We should not mistake this obduracy for the more positive traits of steadfastness or resolve.  It is, rather, a stubbornness born of desperation, pure and simple.  He may be the most hopeless president of the modern era, but he knows beyond doubt that his incumbency in that office is bound inextricably with the Iraq War.  If he can salvage something resembling success (like a functioning government able to exert and maintain authority over and deliver services to the people – you know, the thing they had before we invaded) then, in his mind, he may yet be vindicated in the eyes of history.  He therefore lacks any incentive to pull American troops out before “victory” is achieved.  And since “victory” in any recognisable form is unlikely ever, let alone by the time he leaves office at the end of 2008, American soldiers and marines will assuredly still be in Iraq in numbers not far off their present level. 

Assuming the United States forces continue to actively confront the insurgency and try to ameliorate the sectarian violence in Baghdad, we will likely have lost another 2000 troops killed and 14,000 wounded by the end of 2008. 

For Bush and many on the right, withdrawal is a four-letter word for retreat, whether it’s phased over a year or starts next week.  He may evoke the wrath, even contempt of the country and the world if he leaves office with Iraq in unchanging chaos whilst American forces remain caught in the maelstrom; however, nobody will be able to say he “lost” Iraq.  Either his Democratic successor will win that distinction – certainly if the right wing media and Republicans have anything to do with it – or, if it’s John McCain, the US will remain in Iraq for at least another eight years and so, depending on the outcome, the blame or credit will, at worst, be shared. 

So forget diplomacy, engagement, multi-lateral conferences, Israeli-Palestinian solutions, Iran and Syria, rethinking our Middle-East strategy, reduction of US forces by early 2008, Iraq Study Group and all the rest.  Bush will have none of it (no matter what he says publicly) and since he has no election to face before his term of office is up, he doesn’t have to worry about public opinion.  About the only thing in the ISG report he may embrace is a boost in the number of troops of 20-50,000 – an insufficient number to make any appreciable difference even for a year.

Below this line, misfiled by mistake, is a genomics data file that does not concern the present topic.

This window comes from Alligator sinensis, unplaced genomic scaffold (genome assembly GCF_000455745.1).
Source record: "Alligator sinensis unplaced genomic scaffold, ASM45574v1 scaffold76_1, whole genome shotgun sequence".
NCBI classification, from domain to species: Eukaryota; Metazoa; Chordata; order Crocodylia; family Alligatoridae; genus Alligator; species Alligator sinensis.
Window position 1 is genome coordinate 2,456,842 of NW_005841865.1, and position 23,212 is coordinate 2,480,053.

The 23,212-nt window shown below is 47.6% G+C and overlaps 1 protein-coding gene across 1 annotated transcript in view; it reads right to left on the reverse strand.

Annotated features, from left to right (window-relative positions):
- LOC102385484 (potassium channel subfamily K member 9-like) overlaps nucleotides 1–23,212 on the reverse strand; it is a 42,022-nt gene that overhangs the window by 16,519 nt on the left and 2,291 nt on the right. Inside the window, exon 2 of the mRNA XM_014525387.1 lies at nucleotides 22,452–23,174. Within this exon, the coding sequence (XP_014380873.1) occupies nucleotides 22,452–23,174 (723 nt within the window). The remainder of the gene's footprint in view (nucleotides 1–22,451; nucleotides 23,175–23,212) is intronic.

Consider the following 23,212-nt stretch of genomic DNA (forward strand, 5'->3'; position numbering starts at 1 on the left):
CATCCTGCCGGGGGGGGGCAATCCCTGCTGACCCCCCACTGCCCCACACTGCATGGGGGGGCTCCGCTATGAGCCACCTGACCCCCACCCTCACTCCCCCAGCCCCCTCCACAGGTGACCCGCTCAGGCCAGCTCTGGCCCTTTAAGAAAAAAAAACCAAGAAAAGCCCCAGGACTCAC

Ironically, he will be aided in this by the military brass whose prestige has taken a tremendous hammering thanks to the ineptitude of their performance in Iraq – as distinct from the soldiers and marines themselves, who have been nothing short of magnificent.  The Pentagon brass fear defeat even more than the continuing degradation of the military’s ground forces from the Iraq conflict.  They vowed never to fight another Vietnam-style insurgency and having neglected to prepare for one, are now faced with the prospect of a similar humiliation.  They will want to “stay the course” too, until the country’s leaders say otherwise.

Bush bullied the Congress and hoodwinked most of the American people into supporting the folly that was the invasion of Iraq.  He has committed the greatest strategic foreign policy blunder in modern American history and we are well and truly mired.  He has set us up for the very defeat he warns us against almost daily and his only contribution from here on out will be to ensure that he is not in the White House when the reality of it can no longer be denied.  

Mr Bush needs a reality check.  Unfortunately, so do the rest of us.

Multiple Choice

Multiple Choice

The Pentagon says we three choices of strategies to improve the situation in Iraq:

A.  Go Big
B.  Go Long
C.  Go Home